Will Trump's Bold Threats Help Deter North Korea?
|Photo by Thierry Ehrmann. CC (2013) license. Trimmed by author.|
US President Trump and North Korean dictator Kim Jong-Un have been trading a rising number of insults and threats lately. Just about everyone knows that deterrence involves issuing threats to prevent an adversary from doing something we don't want them to do, so is this just standard tough talk to bolster deterrence? Unfortunately, threats are only one half of the deterrence equation and, without the second half, the equation will not add up and deterrence will fail. The result would be hundreds of thousands of deaths—and perhaps a nuclear holocaust.
Deterrence relies on two things: credibility and stability. If my adversary does not believe my threats, he will not be deterred by them. There are several ways to bolster credibility. One key element is the perceived ability to carry out the threat. If Luxembourg threatened to invade China, the result would not be fear and respect, but laughter, no matter how sincere the threat. Assuming the ability is there, there are a few things that can make threats more credible. One way is to make them in public: Backing down from a threat after making it in public is embarrassing, so such threats are more credible. Another way is to appear obsessed or even crazy. Because carrying out threats in international relations often involves self-harm (sending troops to die, spending money, etc.), an apparent disregard for the consequences can help matters. America has the ability and one could argue that Trump has to sound extra belligerent after President Obama was seen to back down on threats he had made about Syrian chemical weapons.
If the threat of action lies on one side of the deterrence coin, a promise of inaction lies on the other. Even if we were to accept that Trump's bluster is political calculation, this would still leave the problem of stability, which such bold threats can undermine. If I threaten to harm my adversary regardless of what he does or if my adversary believes I am so crazy or unpredictable that he cannot be sure I won't attack him even if he doesn't attack me, his incentive to be deterred is reduced. You may as well land the first blow if you believe your opponent will hit you no matter what. It is also possible to ratchet up threats so much that domestic audiences come to expect, and perhaps demand, that one or both sides follow through with the actions they are proposing. This is why bellicose talk can be dangerous.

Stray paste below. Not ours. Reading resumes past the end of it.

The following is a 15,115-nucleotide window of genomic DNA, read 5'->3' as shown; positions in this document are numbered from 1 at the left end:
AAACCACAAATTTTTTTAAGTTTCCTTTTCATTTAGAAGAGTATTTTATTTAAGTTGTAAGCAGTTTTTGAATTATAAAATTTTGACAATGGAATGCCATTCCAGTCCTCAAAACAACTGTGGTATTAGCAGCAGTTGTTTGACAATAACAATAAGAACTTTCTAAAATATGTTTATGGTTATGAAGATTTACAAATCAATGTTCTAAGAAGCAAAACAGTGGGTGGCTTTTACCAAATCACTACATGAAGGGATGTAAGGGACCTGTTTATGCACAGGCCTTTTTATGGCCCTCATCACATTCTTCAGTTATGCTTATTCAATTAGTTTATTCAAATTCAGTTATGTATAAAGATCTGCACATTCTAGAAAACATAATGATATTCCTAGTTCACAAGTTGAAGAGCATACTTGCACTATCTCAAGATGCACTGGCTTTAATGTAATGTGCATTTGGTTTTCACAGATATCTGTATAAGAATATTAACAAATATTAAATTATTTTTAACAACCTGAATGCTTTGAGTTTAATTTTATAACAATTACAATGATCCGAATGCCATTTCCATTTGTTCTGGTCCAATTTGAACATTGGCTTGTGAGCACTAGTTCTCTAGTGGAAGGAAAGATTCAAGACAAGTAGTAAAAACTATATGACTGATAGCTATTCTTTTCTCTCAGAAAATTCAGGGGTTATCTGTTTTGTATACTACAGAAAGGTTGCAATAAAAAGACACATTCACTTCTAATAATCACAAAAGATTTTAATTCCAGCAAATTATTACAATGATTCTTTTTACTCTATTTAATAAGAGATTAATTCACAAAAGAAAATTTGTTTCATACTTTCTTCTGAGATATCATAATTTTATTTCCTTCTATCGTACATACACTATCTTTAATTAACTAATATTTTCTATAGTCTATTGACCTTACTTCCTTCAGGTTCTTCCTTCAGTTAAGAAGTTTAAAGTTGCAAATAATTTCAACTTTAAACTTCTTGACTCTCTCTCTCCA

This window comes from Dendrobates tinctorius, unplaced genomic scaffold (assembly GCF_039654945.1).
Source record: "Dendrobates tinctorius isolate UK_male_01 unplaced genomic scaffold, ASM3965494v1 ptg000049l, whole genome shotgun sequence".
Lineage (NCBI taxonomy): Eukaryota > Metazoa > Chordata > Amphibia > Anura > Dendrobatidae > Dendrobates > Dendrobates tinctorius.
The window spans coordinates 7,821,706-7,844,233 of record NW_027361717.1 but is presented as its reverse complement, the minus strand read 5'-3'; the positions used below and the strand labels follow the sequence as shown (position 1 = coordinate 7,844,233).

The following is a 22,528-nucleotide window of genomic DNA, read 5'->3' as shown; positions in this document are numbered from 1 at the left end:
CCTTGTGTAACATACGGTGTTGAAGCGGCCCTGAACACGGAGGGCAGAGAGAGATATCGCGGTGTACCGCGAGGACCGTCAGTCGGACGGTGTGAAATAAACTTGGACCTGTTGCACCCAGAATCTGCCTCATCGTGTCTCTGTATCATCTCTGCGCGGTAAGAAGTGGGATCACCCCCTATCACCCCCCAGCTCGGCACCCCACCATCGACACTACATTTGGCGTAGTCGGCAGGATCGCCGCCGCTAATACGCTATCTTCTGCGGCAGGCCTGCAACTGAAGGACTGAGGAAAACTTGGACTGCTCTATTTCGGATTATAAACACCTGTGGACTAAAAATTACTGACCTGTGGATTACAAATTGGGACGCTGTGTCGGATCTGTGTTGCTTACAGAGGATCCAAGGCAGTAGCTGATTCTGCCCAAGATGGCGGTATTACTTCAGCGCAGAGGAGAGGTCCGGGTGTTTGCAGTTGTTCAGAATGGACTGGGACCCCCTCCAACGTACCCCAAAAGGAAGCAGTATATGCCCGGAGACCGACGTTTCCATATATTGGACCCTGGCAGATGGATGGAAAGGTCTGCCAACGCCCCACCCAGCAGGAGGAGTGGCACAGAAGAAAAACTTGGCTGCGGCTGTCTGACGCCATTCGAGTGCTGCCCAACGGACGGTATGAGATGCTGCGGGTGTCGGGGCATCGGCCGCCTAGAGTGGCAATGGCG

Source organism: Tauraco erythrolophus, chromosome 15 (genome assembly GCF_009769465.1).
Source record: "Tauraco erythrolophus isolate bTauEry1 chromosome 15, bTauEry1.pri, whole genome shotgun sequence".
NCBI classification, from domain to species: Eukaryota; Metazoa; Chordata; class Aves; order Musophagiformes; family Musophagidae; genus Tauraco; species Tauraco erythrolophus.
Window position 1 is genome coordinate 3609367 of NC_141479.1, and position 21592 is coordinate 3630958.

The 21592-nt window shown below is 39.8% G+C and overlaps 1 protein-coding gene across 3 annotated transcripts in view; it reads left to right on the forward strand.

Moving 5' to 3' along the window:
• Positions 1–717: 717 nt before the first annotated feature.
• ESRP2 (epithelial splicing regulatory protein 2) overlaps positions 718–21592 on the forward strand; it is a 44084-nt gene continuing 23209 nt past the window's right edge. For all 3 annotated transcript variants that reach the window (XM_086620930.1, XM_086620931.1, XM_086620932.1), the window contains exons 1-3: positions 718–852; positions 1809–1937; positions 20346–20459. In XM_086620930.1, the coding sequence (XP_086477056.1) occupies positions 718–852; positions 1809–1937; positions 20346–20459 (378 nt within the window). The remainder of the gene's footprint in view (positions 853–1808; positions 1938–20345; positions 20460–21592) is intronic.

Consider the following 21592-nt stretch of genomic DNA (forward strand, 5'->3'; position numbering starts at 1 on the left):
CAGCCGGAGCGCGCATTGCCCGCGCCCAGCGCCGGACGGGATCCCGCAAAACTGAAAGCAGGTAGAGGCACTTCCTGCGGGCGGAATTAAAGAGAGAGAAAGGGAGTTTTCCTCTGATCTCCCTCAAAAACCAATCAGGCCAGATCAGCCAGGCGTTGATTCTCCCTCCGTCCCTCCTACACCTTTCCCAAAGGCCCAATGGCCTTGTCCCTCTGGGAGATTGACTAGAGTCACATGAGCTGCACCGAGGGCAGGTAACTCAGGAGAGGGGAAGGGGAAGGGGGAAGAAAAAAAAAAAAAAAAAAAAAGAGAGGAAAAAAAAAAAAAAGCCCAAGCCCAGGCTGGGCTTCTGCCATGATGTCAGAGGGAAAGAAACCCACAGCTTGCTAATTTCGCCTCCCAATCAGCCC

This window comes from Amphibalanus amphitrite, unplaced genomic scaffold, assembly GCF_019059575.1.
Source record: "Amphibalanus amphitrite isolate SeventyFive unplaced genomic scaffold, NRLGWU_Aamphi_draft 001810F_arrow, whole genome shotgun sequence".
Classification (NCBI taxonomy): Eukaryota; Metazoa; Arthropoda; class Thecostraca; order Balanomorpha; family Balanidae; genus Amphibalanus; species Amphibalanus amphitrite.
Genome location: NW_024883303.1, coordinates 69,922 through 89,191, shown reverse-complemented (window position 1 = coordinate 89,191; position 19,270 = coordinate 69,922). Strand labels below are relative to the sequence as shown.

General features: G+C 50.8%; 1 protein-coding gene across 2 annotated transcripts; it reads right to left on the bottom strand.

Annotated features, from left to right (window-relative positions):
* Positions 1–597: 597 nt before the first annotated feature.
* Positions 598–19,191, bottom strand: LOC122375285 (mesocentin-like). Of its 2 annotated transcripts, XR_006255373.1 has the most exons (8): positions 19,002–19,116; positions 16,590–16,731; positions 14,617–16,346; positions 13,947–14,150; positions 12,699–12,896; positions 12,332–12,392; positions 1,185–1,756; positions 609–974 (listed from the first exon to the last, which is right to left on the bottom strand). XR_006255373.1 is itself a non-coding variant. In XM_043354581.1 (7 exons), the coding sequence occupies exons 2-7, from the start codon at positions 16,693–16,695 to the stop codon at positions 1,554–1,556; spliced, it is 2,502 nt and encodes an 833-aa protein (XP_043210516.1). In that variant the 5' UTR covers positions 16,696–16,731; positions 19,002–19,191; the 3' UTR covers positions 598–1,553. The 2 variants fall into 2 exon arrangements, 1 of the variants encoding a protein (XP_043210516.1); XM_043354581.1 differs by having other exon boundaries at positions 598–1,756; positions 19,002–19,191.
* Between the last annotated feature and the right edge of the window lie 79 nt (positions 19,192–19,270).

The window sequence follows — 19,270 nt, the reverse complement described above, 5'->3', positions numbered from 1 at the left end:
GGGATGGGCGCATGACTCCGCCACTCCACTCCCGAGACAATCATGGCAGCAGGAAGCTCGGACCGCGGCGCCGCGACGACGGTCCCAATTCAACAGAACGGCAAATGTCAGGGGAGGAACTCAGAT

So are Trump's remarks helping or hurting deterrence? In each case, this depends on whether credibility or stability is a greater problem. As noted, there are some grounds for doubting US credibility, so it could use some shoring up. Historically, however, leaders have tended to worry too much about credibility and not enough about stability. My own research into Israel's attempts to deter Hamas has shown that stability was an issue at least as often as credibility was. Research into the Cold War has also found that the Soviets understood US thinking quite well and believed US threats regarding Berlin, for example. The Cuban Missile Crisis came about not because the US was too dovish, but because its rhetoric and actions made Castro feel unsafe to the point that Khrushchev finally agreed to send him nuclear missiles.
Kim Jong-Un believes only usable nuclear weapons can deter an American attack on his regime. Tough talk only solidifies this belief. It makes it even less likely that Kim will abandon his nuclear program—but it also raises the risk that miscalculation and hyper-charged rhetoric will ignite a crisis in which nuclear weapons are used. Even if nukes are not deployed, North Korea has enough conventional weapons aimed at its South Korean neighbor to kill hundreds of thousands. This is a situation that calls for easing, rather than ratcheting up, tensions. Would that our president understood this.